AMERICAJR NETWORK :: COACH'S CORNER PRO SHOP :: SAND CREEK RECORDS :: LIFE MADE EASY

:: DETROIT, MICHIGAN USA << >> LIVE STOCK TICKER :: MESSAGE BOARDS ::
 
 
 
 
 
 
 
 

COPYRIGHT

© 2009 AmericaJR.com.
All Rights Reserved.

Unauthorized duplication or use of Text, Photos, Videos, Site Template, Graphics and or Site Design is Prohibited by Federal and International laws. See our Notice/Disclaimer and Privacy Policy.
 

AMERICAJR EMAIL

Email Login
Password
New users
sign up!

Detroit's Only FREE E-mail Provider

 
Find a Job
Keywords:
Location:
Job category:
 

SPONSOR

Banner
 

SPONSOR

Get your NHL hockey tickets such as Detroit Red Wings Tickets, Detroit Pistons tickets if you like NBA, as well as Rose Bowl, Sugar Bowl, and Orange Bowl Tickets for exciting college football. 
 

SPONSOR

<< News >>

Environmental News

"EARTH TALK"

From the Editors of E / The Environmental Magazine

THIS WEEK'S COLUMN

Dear EarthTalk: The federal government recently designated the Connecticut River watershed as the nation’s first “National Blueway.” What is a National Blueway and does such a designation come with any funding for conservation or other purposes?
—Jackie Minor, via e-mail

In May 2012 the Obama administration designated the Connecticut River and its 7.2 million-acre watershed as the first segment of a new National Blueways System. Pictured: The Connecticut River in Franklin County, Massachusetts

Photo © Evan Gregg, Massachusetts Office of Travel & Tourism

In May 2012 the Obama administration did indeed designate the Connecticut River and its 7.2 million-acre watershed as the first segment of a new National Blueways System, created to help conserve natural amenities and wildlife habitat and to preserve or enhance healthy recreational opportunities within significant river systems across the country.

The National Blueways program is part of the larger America’s Great Outdoors Initiative created by the White House to establish a community-driven conservation and recreation agenda for the 21st century. Large blueways such as the Connecticut River watershed are extremely important not only as nurseries for biodiversity and filtration systems for fresh water supplies, but also as outdoor recreational outlets for millions of all-too-cooped-up Americans.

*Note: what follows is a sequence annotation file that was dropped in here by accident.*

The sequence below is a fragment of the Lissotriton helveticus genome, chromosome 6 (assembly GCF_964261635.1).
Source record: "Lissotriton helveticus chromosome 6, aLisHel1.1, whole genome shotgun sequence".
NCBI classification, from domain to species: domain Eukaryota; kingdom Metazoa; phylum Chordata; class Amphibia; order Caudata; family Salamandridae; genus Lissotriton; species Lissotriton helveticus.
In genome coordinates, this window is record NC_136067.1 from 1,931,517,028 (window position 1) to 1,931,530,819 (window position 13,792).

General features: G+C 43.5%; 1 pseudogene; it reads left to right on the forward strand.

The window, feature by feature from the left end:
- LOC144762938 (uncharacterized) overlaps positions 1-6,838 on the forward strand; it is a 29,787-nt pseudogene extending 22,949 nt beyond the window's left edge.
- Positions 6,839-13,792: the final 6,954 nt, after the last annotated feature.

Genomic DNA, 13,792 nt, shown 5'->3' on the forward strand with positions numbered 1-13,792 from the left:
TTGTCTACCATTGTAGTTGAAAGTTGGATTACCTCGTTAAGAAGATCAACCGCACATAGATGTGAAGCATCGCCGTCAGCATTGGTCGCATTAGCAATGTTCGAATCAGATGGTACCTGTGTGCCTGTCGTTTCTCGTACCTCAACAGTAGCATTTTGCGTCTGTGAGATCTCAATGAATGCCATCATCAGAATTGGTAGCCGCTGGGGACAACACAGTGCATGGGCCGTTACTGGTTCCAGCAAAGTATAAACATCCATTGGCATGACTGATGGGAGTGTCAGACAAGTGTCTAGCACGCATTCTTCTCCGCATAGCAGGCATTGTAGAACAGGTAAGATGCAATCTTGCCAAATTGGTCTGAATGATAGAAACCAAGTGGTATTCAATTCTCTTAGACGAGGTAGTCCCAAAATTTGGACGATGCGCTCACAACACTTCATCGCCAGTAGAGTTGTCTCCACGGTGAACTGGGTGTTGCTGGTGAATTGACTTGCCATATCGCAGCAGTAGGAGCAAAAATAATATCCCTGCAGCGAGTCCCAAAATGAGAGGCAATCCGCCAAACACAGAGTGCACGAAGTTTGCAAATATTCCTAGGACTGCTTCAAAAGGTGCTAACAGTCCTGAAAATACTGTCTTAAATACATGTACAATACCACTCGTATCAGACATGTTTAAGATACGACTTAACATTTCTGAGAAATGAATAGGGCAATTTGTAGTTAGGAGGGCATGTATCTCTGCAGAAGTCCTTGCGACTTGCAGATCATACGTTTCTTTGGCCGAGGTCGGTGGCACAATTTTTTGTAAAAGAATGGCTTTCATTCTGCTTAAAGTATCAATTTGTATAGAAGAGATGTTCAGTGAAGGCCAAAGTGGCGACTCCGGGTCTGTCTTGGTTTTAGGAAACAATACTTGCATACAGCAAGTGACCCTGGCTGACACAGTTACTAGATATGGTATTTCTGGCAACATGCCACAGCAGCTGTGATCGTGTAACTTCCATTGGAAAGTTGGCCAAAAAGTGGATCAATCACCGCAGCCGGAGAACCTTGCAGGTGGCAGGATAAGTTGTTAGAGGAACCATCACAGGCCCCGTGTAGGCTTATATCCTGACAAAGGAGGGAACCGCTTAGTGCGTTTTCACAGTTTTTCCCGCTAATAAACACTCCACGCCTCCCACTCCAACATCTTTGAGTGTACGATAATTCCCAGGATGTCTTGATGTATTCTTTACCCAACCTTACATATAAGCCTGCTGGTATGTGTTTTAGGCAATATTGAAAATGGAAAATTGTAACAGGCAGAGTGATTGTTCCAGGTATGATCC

The Connecticut River watershed is a fitting first addition to the National Blueways program given its ecological, cultural and recreational importance to millions of Americans along its 410-mile run from the peaks of Vermont along the Canadian border through New Hampshire and Massachusetts to Connecticut, where it empties into the Atlantic Ocean. Some 2.4 million people across almost 400 communities live within the Connecticut River’s watershed. The non-profit Trust for Public Land estimates that 1.4 million of those residents enjoy the watershed’s natural beauty and wildlife and contribute upwards of $1 billion dollars to local economies accordingly each year.

“The Connecticut River Watershed is a model for how communities can integrate their land and water stewardship efforts with an emphasis on ‘source-to-sea’ watershed conservation,” said Secretary of the Interior Kenneth Salazar upon announcing the new designation.

According to the U.S. Department of Interior, the National Blueway designation “differs from existing federal designations for rivers (e.g., Wild and Scenic), which generally cover only a segment of a river and a narrow band of the riparian corridor.” In contrast, a National Blueway includes the entire river from “source to sea” as well as the river’s watershed.

A National Blueway designation doesn’t establish any new protections for the watersheds in question, but it does open the door to some federal support for existing and/or new local and regional conservation, recreation and restoration projects. In the case of the Connecticut River, the new designation will help by improving coordination between local/regional planning entities and federal agencies such as the U.S. Army Corps of Engineers. The designation should also mean more funding for trail building and forest restoration projects.

It’s unclear yet when other U.S. watersheds will be designated under the Blueways program, but there are certainly dozens if not hundreds across the country that could benefit from inclusion.

CONTACT: America’s Great Outdoors Initiative.

 
A NEW SET OF ANSWERS IS FEATURED EACH WEEK!

 

Dear EarthTalk: Besides the presidential election, what other electoral races are environmentalists keeping an eye on this coming November?